I met Hayden Kramer, aka HeRobust, a number of years ago when he was in a collaborative project with Leonard D. Stroy here in Kansas City. He would keep telling me about HeRobust and told me repeatedly that this kid was going to blow up. No disrespect to the homie Lenny D, but I’m always skeptical when someone else tells me that’s going to happen and I didn’t find him first. I’m a hater and I recognize this. But wouldn’t you know that Lenny D was spot-on with his prediction. Starting with the onslaught of free tunes during the summer of 2012 and the last two years has seen HeRobust tour nationally multiple times, play many a festival, and seems positioned to maintain his power position in the U.S. bass music scene moving forward into this year’s festival season.
I caught up with HeRobust after catching him on the SMOG tour as it hit KC back in February. I expressed the interest in interviewing him about his production process and how he made this current industry model work in his favor and he jumped at the idea to tell his story. He wanted to wait until after the tour wrapped to go in on this and I definitely thank him for tossing me some of his valuable down time to knock this out.
So what’s been good with you man?
Finally home after a long time on the road. Getting some much needed studio time. I have a bunch of tracks I’ve started on the road that I really need to hone and finish.
I hear that. You mentioned that while on the SMOG tour when I saw you. You said when you were in KC that you were dying to get back to the studio and that’s it’s hard to work on the road for you, but you’ve been playing so many shows and traveling the last year or so. How have you remained so prolific on music output?
Haha, thanks. Some phases of production are hard on the road, others are not. For me, stuff like mixing and processing drums can’t just be done in headphones. I need monitors, sub, etc., so I actually split my production up. All the stuff that’s easy to do in headphones, I do on the road. So that’s writing the tracks, composition, and some sound design. Then all the stuff that requires a real studio is left to do at home. So tracks come out in waves because I’m starting many at a time when I’m gone, and then finishing a bunch at a time when I get home.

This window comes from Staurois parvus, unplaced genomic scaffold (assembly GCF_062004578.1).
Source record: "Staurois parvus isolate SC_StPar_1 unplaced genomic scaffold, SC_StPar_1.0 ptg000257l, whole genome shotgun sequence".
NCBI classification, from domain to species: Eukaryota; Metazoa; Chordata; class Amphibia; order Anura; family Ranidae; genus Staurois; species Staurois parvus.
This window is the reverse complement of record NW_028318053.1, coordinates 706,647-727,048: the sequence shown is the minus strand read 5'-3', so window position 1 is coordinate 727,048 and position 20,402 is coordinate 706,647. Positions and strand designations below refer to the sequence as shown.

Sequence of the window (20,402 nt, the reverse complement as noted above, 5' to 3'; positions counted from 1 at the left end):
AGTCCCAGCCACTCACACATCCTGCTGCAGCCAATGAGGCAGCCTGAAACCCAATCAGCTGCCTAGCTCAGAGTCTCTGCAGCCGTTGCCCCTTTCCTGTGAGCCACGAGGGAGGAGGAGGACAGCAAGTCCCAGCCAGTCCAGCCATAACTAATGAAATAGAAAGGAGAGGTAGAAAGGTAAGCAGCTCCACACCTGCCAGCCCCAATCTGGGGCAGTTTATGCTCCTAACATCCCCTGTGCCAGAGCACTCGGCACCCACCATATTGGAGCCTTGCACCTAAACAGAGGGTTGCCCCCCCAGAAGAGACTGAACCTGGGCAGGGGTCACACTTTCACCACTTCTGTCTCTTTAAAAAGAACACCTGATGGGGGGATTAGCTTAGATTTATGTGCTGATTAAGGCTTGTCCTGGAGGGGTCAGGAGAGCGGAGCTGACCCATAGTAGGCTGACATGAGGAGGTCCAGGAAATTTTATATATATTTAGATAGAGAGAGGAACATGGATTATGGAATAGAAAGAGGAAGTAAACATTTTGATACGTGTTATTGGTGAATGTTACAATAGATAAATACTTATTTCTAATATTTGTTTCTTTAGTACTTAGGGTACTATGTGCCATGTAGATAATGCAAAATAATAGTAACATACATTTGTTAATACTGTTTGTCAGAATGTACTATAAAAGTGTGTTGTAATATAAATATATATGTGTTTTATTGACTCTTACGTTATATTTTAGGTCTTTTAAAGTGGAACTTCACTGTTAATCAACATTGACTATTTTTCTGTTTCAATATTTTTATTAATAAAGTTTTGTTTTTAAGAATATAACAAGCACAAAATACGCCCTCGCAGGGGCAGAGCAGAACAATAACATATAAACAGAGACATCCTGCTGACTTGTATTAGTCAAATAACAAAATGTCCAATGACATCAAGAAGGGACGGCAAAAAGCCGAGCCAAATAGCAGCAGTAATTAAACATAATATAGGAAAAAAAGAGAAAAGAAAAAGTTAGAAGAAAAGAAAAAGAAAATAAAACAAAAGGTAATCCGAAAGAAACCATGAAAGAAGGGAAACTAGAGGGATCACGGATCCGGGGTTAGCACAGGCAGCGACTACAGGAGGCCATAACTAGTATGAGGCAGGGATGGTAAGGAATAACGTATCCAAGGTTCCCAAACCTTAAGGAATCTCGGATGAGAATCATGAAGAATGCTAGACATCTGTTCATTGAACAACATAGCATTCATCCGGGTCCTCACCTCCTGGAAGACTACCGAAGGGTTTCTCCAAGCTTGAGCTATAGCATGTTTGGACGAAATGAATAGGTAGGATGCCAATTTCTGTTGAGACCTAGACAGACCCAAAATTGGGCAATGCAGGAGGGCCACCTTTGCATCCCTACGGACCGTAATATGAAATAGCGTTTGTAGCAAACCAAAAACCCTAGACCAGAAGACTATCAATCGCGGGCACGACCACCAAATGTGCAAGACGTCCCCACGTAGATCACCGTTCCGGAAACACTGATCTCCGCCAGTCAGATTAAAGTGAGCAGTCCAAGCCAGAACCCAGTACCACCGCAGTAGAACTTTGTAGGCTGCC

That makes perfect sense and it seems like you’ve gotten comfortable with how things flow for you…
Yeah, I’m definitely getting used to working this way, but I can’t say it’s preferable. It feels great when the creative process can just flow without interruption.
That definitely makes sense. Can you give the DAD readers some info on any of this upcoming material?
Sure. Of course there will be some big hybrid trap tunes coming. A couple of twerk tunes. A couple of house tunes. I’m wrapping up a collab with Snails that will hopefully be a big one for festivals this summer.
Snails is FIERCE. How did that one come about?
I love his music. What really brought us together is the fact that we both do a lot of sound design in Reason. So it was nice to nerd out with someone, because that’s a rare thing for us Reason users. Not too many of us around at this level.
Do you find those kinds of DAW (Digital Audio Workstation) situations killing some collaborations before they ever get going?
Definitely. I’m actually in the process of switching to Ableton right now for that very reason. I’ll still use reason a lot… just gonna be arranging and mixing in Ableton now.
Seems like there’s constant challenges and new techniques to keep up on in today’s production world. You talked about it briefly on the bus in KC that the young kids out there are coming up with new techniques almost daily. Tell me what that’s like… just trying to “keep up.”